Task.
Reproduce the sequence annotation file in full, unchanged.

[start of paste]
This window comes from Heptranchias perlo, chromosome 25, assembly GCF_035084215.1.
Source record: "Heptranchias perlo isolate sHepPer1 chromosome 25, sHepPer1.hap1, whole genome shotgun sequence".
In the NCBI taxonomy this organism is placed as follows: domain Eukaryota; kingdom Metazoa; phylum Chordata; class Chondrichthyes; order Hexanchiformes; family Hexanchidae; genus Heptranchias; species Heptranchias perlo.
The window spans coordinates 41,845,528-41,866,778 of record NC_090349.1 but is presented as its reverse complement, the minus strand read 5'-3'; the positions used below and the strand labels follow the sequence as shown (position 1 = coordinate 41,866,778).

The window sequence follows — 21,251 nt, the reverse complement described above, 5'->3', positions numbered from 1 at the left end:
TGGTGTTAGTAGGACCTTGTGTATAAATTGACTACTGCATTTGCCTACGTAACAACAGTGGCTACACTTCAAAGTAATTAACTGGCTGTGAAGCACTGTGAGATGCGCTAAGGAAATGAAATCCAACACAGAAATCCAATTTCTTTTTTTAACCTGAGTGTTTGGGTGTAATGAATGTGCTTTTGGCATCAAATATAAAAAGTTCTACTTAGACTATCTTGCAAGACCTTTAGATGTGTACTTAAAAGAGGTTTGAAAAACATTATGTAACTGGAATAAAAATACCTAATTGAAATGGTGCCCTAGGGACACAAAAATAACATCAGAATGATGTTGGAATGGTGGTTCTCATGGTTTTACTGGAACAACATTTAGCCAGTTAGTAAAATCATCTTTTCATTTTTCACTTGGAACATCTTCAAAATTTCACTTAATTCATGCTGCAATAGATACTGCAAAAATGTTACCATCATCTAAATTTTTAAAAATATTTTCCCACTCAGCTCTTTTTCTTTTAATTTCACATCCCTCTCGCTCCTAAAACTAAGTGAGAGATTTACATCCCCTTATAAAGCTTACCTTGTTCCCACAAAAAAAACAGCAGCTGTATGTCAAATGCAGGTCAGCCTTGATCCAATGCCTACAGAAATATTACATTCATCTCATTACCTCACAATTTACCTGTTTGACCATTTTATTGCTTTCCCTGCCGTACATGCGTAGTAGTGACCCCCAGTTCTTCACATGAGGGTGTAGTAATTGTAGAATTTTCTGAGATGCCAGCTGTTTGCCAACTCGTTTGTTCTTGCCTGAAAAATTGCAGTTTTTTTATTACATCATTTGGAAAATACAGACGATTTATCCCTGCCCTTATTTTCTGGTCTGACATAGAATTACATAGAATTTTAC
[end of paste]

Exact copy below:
This window comes from Heptranchias perlo, chromosome 25, assembly GCF_035084215.1.
Source record: "Heptranchias perlo isolate sHepPer1 chromosome 25, sHepPer1.hap1, whole genome shotgun sequence".
In the NCBI taxonomy this organism is placed as follows: domain Eukaryota; kingdom Metazoa; phylum Chordata; class Chondrichthyes; order Hexanchiformes; family Hexanchidae; genus Heptranchias; species Heptranchias perlo.
The window spans coordinates 41,845,528-41,866,778 of record NC_090349.1 but is presented as its reverse complement, the minus strand read 5'-3'; the positions used below and the strand labels follow the sequence as shown (position 1 = coordinate 41,866,778).

The window sequence follows — 21,251 nt, the reverse complement described above, 5'->3', positions numbered from 1 at the left end:
TGGTGTTAGTAGGACCTTGTGTATAAATTGACTACTGCATTTGCCTACGTAACAACAGTGGCTACACTTCAAAGTAATTAACTGGCTGTGAAGCACTGTGAGATGCGCTAAGGAAATGAAATCCAACACAGAAATCCAATTTCTTTTTTTAACCTGAGTGTTTGGGTGTAATGAATGTGCTTTTGGCATCAAATATAAAAAGTTCTACTTAGACTATCTTGCAAGACCTTTAGATGTGTACTTAAAAGAGGTTTGAAAAACATTATGTAACTGGAATAAAAATACCTAATTGAAATGGTGCCCTAGGGACACAAAAATAACATCAGAATGATGTTGGAATGGTGGTTCTCATGGTTTTACTGGAACAACATTTAGCCAGTTAGTAAAATCATCTTTTCATTTTTCACTTGGAACATCTTCAAAATTTCACTTAATTCATGCTGCAATAGATACTGCAAAAATGTTACCATCATCTAAATTTTTAAAAATATTTTCCCACTCAGCTCTTTTTCTTTTAATTTCACATCCCTCTCGCTCCTAAAACTAAGTGAGAGATTTACATCCCCTTATAAAGCTTACCTTGTTCCCACAAAAAAAACAGCAGCTGTATGTCAAATGCAGGTCAGCCTTGATCCAATGCCTACAGAAATATTACATTCATCTCATTACCTCACAATTTACCTGTTTGACCATTTTATTGCTTTCCCTGCCGTACATGCGTAGTAGTGACCCCCAGTTCTTCACATGAGGGTGTAGTAATTGTAGAATTTTCTGAGATGCCAGCTGTTTGCCAACTCGTTTGTTCTTGCCTGAAAAATTGCAGTTTTTTTATTACATCATTTGGAAAATACAGACGATTTATCCCTGCCCTTATTTTCTGGTCTGACATAGAATTACATAGAATTTTAC